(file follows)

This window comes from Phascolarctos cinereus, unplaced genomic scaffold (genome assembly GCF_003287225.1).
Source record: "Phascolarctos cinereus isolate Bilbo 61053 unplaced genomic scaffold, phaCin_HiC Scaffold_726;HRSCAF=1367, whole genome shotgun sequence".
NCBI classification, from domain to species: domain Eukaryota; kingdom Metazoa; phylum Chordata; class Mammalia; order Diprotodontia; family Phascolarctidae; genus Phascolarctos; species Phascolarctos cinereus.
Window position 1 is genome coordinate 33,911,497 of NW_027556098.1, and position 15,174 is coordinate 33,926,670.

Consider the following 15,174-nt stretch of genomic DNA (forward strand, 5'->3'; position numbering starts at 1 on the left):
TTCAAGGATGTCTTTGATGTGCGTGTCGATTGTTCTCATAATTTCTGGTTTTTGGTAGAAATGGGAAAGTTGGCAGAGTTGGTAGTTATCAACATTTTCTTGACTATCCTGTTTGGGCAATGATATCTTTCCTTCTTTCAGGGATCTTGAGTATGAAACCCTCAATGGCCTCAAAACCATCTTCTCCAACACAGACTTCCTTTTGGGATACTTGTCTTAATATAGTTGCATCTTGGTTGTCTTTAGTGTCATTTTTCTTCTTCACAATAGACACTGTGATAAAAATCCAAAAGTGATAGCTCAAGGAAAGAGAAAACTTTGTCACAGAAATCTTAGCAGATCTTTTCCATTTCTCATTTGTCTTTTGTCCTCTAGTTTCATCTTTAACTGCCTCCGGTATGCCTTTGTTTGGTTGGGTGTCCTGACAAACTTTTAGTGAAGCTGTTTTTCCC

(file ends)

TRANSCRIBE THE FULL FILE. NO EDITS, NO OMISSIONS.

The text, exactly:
This window comes from Phascolarctos cinereus, unplaced genomic scaffold (genome assembly GCF_003287225.1).
Source record: "Phascolarctos cinereus isolate Bilbo 61053 unplaced genomic scaffold, phaCin_HiC Scaffold_726;HRSCAF=1367, whole genome shotgun sequence".
NCBI classification, from domain to species: domain Eukaryota; kingdom Metazoa; phylum Chordata; class Mammalia; order Diprotodontia; family Phascolarctidae; genus Phascolarctos; species Phascolarctos cinereus.
Window position 1 is genome coordinate 33,911,497 of NW_027556098.1, and position 15,174 is coordinate 33,926,670.

Consider the following 15,174-nt stretch of genomic DNA (forward strand, 5'->3'; position numbering starts at 1 on the left):
TTCAAGGATGTCTTTGATGTGCGTGTCGATTGTTCTCATAATTTCTGGTTTTTGGTAGAAATGGGAAAGTTGGCAGAGTTGGTAGTTATCAACATTTTCTTGACTATCCTGTTTGGGCAATGATATCTTTCCTTCTTTCAGGGATCTTGAGTATGAAACCCTCAATGGCCTCAAAACCATCTTCTCCAACACAGACTTCCTTTTGGGATACTTGTCTTAATATAGTTGCATCTTGGTTGTCTTTAGTGTCATTTTTCTTCTTCACAATAGACACTGTGATAAAAATCCAAAAGTGATAGCTCAAGGAAAGAGAAAACTTTGTCACAGAAATCTTAGCAGATCTTTTCCATTTCTCATTTGTCTTTTGTCCTCTAGTTTCATCTTTAACTGCCTCCGGTATGCCTTTGTTTGGTTGGGTGTCCTGACAAACTTTTAGTGAAGCTGTTTTTCCC